Fuzzy Labels. Fuzzy Sense of Self.
Most of us of Trentino descent who were raised in America referred to ourselves as ‘Tyroleans’. I never even HEARD the word ‘Trentino’ until decades later.
I’m pretty sure my dad had originally told me I was ‘Austrian’ when I was little because it was easier for ‘outside’ people to understand than the more perplexing label of ‘Tyrolean’. Other Americans really had no idea what we meant by ‘Tyrolean’, and it always required some explaining – a skill I learned only as I got older.
Even after I started referring to myself this way, I wasn’t really quite sure what the heck I meant by ‘Tyrolean’. Although my dad had been born in the ‘old country’ and spoke dialect fluently, he had come to America when he was very young and didn’t remember much about his homeland.
When I asked him where he came from, he merely said, ‘Near Trento’. When I asked him if he could be more specific, he said the village he came from was so small, you wouldn’t even find it on a map (perhaps true back then, but that was before Google maps!).
Despite such fuzziness, when I was growing up, my father’s culture was unavoidable. I constantly heard my father speaking dialect with members of his family, as he called them on the phone just about every night after work. And whenever we visited my grandparents, aunts and uncles, everyone spoke dialect. I got used to sitting in a roomful of adults speaking a language I couldn’t speak myself, while somehow following the gist of what was being said.
When I asked my dad the name of the language he spoke, he said ‘Tyrolean’. In my teens, I was a classical musician and an opera singer, so I had become familiar with many Italian words. Eventually, I realised the dialect my father spoke (which I now know was Giudicaresi) had a lot of similarities with Italian. But I was told unequivocally it had nothing to do with Italian. It’s Tyrolean. Period.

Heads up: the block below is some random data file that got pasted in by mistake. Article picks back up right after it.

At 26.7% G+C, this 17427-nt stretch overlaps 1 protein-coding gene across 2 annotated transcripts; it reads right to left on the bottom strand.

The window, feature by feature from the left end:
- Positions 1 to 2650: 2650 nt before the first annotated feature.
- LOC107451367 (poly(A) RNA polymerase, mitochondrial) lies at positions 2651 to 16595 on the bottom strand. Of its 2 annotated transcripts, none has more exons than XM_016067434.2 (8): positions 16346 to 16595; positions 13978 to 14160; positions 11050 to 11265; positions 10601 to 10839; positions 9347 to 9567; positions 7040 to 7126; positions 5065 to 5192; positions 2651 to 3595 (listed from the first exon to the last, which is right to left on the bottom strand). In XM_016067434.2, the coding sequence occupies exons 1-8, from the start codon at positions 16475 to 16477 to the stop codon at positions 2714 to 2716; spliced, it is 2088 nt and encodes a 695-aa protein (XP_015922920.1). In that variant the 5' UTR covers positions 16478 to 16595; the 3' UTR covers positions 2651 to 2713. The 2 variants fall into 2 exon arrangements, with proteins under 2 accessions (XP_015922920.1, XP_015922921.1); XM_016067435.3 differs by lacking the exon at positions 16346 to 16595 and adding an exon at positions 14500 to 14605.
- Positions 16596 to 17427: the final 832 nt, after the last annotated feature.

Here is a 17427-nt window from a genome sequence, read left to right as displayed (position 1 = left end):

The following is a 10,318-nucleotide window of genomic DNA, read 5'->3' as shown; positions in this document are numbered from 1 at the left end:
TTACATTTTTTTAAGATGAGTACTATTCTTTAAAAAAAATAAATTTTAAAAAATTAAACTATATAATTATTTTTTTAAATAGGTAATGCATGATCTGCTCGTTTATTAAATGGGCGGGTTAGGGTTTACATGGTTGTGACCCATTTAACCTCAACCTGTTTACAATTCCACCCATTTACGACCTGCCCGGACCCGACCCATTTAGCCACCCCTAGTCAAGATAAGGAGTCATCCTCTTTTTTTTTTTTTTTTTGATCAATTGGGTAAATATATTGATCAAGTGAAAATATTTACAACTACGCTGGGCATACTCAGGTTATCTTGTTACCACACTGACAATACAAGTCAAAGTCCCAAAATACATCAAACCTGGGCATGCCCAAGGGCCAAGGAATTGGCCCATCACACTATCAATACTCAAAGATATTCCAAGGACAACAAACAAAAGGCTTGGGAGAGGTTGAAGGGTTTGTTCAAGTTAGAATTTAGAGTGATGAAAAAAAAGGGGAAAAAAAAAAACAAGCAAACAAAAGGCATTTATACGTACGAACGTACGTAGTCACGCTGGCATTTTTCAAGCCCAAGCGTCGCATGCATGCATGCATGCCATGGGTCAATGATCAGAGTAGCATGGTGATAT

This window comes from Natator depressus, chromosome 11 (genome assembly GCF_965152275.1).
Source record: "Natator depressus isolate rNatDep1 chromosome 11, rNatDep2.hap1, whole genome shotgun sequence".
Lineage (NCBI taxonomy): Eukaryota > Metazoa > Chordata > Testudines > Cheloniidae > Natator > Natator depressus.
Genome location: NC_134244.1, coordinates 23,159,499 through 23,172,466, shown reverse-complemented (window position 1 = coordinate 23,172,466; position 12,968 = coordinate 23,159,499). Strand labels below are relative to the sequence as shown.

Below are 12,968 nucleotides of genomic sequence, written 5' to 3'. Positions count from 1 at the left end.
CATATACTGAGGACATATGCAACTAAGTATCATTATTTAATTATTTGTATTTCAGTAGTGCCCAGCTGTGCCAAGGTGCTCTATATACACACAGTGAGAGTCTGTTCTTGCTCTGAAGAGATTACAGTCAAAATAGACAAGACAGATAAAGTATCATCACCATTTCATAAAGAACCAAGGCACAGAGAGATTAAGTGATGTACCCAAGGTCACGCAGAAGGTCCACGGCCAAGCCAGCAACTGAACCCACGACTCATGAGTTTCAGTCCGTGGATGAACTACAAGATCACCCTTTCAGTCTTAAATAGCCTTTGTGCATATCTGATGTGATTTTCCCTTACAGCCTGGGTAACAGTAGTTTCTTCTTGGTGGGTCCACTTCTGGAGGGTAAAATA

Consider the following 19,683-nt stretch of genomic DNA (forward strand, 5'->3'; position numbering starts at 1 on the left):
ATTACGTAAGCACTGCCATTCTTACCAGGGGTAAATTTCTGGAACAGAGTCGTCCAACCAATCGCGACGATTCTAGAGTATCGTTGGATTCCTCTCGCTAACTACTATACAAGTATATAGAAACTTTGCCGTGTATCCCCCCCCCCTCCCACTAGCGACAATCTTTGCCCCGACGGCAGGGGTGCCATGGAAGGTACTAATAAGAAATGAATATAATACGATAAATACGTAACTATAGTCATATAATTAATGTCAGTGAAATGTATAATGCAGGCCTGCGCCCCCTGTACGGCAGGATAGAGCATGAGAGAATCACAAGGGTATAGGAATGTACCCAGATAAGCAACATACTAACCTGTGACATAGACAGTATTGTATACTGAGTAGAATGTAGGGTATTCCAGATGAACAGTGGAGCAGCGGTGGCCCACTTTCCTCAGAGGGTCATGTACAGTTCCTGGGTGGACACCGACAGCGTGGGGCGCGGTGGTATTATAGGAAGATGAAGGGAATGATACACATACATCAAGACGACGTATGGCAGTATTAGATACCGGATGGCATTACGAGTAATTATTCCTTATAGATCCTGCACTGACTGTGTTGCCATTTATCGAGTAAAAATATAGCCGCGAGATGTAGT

When I asked him to teach my how to speak ‘Tyrolean’, he refused, saying he only spoke it, but didn’t know how to explain it. Besides, he argued, why would I need it? He wanted me to ‘be American’. Better to speak English.
So, while I inherited a strong sense of being ‘Tyrolean’, I was also being discouraged from trying to ‘go backwards’ to my ancestral roots. The ‘old country’ was in the past. It was almost like those things were ‘dead’ and gone, and I wasn’t allowed to touch them. I strongly feel this kind of mixed message was one of the strongest factors in my DELAYING my ancestral journey or visiting my father’s homeland until after he passed away.
But what my grandparents and father did not (and probably could not) understand at the time was how this severing of ties with the past would leave me with a very hazy and tenuous sense of self.
Much as they wanted me to feel ‘American’, I didn’t.
Much as I wanted to feel ‘Tyrolean’, it was too vague for me to understand in any satisfactory way.
And ‘Italian’? Are you kidding? Just the idea of such a notion seemed completely taboo.
And now, after working with dozens of genealogy clients over the years – all descended from immigrant families – and have seen this same sense of haziness over and over. It’s heart-breaking to watch.
Losing A Surname – The Cruellest Cut of All
Perhaps the biggest vagary in my cultural upbringing – which, sadly, I now realise was a deliberate lie – had to do with our surname.
Back at the birthday party, I had told B’s father that my surname ‘Serafinn’ was Austrian. This belief was forged by my father, who told me the surname ‘Serafinn’ with two ‘ns’ was specifically a ‘Tyrolean’ name. I remember him telling me, ‘If you ever meet anyone with that name, they are related to you.’
Well, he was partially right. If I ever meet anyone with the surname ‘Serafinn’ with two ‘ns’ they ARE indeed related to me. But it’s not because it’s a Tyrolean name. It’s because my grandfather made it up. Historically, there IS no such surname as ‘Serafinn’. The only people called ‘Serafinn’ were my grandparents, my father, his siblings and their children. Other than us, the surname doesn’t exist.
I found out decades later – well after my father and all his siblings had died – that my father’s surname was ‘Serafini’, not ‘Serafinn’. At first, I rejected the idea my father might have deliberately misled me. I theorised that perhaps he hadn’t known Serafini was the family surname, and that he had grown up thinking ‘Serafinn’ was his real name, just as I had. But then, when I started to dig more deeply, I discovered documents listing my dad as ‘Serafini’ through his teens. While I am not sure of the precise date, the official change seems to have been made sometime in the late 1930s, not long before my dad enlisted in the US Army.
Thus, there was no way my dad and his siblings could have been unaware of our original surname. Yet, all of us kids – me, my sister and my cousins – were never told this when we were growing up. Obviously, it had been a family decision to ‘break’ us from the past.